Working Conditions in Slaughterhouses

In 1997-98 Maple Leaf Foods initiated a major transition from local or regional facilities to more highly centralized and concentrated plants in a few centres and at the same time aggressively cut wages. Workers resisted through a long strike-lockout involving plants in Edmonton, North Battleford, and Brantford, but were forced to make major concessions. Globalization had lowered the wage baseline to that found in the USA and other countries with weaker (or no) unions.


At the same time wages were dropping, lines were speeding up as meatpackers increased the number of animals killed and processed each day. Workers stand in cold damp conditions during their shifts, and are susceptible to numerous injuries as a result:

  • cuts
  • repetitive strain injuries
  • soreness due to working in cold
  • slips and falls
  • antibiotic resistant infections
  • diseases – such as Progressive Inflammatory Neuropathy (swine brain disease), Salmonella , campylobacter, and Yersinia Enterocolitica *Wage reductions/line speedups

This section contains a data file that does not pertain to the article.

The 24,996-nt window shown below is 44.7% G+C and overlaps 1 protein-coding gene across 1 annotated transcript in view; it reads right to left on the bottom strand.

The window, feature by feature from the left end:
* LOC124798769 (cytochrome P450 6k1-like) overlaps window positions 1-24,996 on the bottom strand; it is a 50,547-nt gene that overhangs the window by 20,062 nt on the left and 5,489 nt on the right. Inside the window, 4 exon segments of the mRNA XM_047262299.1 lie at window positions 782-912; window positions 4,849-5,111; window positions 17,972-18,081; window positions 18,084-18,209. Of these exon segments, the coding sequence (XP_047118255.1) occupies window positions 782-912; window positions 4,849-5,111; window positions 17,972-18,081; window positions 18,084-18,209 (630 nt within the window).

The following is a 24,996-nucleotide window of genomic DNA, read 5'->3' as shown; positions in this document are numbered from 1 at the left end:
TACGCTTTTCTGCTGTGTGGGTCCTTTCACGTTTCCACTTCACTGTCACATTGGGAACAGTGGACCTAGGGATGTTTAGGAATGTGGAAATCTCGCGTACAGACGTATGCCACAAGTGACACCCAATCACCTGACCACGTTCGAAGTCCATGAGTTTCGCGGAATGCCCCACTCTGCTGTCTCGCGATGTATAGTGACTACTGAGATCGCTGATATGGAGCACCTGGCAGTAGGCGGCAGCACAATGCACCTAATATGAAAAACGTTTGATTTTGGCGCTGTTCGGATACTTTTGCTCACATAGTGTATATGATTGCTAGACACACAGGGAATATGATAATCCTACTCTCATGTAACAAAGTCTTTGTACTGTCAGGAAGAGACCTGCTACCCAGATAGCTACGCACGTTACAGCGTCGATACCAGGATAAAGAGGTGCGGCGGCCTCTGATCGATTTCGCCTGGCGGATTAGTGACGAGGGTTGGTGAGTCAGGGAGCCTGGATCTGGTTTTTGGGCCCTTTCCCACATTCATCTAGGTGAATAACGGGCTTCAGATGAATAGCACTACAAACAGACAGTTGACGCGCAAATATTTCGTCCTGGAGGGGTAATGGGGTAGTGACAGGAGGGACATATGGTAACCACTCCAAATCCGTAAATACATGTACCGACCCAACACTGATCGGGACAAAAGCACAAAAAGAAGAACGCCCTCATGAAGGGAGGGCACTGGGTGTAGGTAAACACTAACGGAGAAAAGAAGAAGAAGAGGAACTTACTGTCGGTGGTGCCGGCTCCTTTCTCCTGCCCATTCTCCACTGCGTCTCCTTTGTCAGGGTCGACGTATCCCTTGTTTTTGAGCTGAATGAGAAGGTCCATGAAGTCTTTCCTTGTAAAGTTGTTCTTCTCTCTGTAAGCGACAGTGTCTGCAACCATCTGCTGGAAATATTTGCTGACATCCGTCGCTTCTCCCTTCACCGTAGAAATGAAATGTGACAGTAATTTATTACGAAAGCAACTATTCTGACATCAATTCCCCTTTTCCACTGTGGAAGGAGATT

• Wage reductions are related to the increase in trade.
    From “Free Trade: Is it working for farmers?
    “Packing plant pay (representative starting wage) in 1989 was $9.38/hour and in 2002 was $9.65/hour. When adjusted for inflation, starting wages at many plants are down sharply. Packers are using their growing market power to push up prices to consumers, push down prices to farmers, and push down wages for workers. In the wake of the NAFTA, packers have argued that Canadian wages must be competitive with U.S. wages. U.S. wages, in turn, must be competitive with Mexican wages. Some Canadian packers, unable to attract workers, are bringing in workers from Mexico.”

  • Labour Pains in Brandon by Todd Scarth, Canadian Centre for Policy Alternatives (pdf)

Labour_Brandon.pdf34.72 KB